The man in Tainan seems to accept my reality, though he has missed a crucial point: I can't be New Taiwanese because I am not a citizen and may never be. However, he shows more willingness to take at face value the idea that Taiwan is my home. In contrast, the woman in Taipei sees my face and makes an assumption about where I belong. She does not accept my reality. She sees me as a temporary fixture, a visitor who will eventually go "home". Taiwan cannot be my home, or the thing I call home. I don't look the part.

In fact, she goes on to ask me where my home is.
But where is your family?
"Taiwan." (This is true: both my husband and sister live here).
But where are you from?
The USA, but why does it matter?

Is Taiwan my home? Would I stay and fight? Is it okay if I say no, because I know many Taiwanese won't either (and those that do will have to - those that don't have to are more likely to run)? Does their turning tail not take away their Taiwaneseness (obviously, it does not, that's a rhetorical question), but mine does? Is there anything wrong with choosing to survive?

Could I even stay and fight - should I - when I am not a citizen? Is it not completely insane to dig in and put my physical body, rather than just the amorphous feelings of my mind and heart, on the line, for a country that won't even give me citizenship under reasonable conditions? Do I need to show loyalty for a country whose own government assumes I will eventually go "home", not that I am already home?

I come from fighters. Despite being generally a lazy, unpatriotic, establishment-loathing couch-hogger who hates fighting and is terrified of death, it is not inconceivable that, if everything truly went down the tubes, that something would break inside me and I'd dig in to do the right thing and put my physical self on the line for Taiwan (that said, it is not entirely conceivable that I would do this either).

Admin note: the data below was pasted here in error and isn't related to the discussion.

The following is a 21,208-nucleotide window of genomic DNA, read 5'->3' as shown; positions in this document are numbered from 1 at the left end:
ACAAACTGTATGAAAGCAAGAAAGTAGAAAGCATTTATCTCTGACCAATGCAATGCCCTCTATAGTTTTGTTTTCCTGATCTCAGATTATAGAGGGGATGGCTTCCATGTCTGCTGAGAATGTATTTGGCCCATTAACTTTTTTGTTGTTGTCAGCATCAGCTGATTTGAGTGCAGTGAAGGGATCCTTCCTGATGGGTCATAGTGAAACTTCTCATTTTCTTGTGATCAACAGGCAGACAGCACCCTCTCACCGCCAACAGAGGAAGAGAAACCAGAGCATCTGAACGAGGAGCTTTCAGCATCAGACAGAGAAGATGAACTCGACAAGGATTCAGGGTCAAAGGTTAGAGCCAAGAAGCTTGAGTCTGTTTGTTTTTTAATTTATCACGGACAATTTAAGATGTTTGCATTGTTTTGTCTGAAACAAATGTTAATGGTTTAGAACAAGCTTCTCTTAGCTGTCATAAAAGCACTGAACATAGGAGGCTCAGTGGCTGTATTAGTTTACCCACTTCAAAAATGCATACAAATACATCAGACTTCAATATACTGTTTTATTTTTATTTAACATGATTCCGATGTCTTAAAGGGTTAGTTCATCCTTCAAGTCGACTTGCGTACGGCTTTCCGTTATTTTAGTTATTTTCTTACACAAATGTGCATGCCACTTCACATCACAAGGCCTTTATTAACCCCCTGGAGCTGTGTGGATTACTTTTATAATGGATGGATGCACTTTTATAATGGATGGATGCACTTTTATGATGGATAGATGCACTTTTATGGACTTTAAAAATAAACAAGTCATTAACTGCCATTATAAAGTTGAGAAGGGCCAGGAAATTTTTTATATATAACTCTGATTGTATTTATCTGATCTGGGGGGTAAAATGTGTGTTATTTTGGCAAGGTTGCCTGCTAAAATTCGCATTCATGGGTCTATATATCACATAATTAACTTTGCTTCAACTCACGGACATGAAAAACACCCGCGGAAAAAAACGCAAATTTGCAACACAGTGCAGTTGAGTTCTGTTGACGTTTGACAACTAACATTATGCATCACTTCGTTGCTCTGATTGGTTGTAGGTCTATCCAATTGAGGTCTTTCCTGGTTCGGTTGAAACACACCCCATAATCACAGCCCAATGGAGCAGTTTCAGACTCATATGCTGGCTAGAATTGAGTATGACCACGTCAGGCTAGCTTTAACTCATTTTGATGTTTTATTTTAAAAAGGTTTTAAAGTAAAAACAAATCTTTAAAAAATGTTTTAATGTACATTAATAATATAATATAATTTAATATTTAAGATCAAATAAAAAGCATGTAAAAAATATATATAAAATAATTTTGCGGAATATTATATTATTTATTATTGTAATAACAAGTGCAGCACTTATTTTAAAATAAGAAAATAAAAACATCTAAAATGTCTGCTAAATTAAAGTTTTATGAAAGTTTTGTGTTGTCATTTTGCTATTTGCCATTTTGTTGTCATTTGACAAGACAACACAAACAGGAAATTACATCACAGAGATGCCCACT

I was going to share a bad-ass picture of my great grandfather posing with an Ottoman moustache and a gun, but instead you can look at how deeply I have always loved couches. 
I can't say either way whether I would stay and fight or swoosh away on an evacuation plane, but it feels somehow important to ask myself this rhetorical question of a country I have invested in, which won't invest in me. I like to think that if I were a citizen, I'd stay. In 1915 my great grandfather saw what was happening to his people - the Armenians in Turkey - grabbed his gun and fought. I would hope, anyway, that a tiny spark of that exists in me, somewhere, under my personal agenda and general enjoyment of not dying (for what it's worth, he didn't die fighting).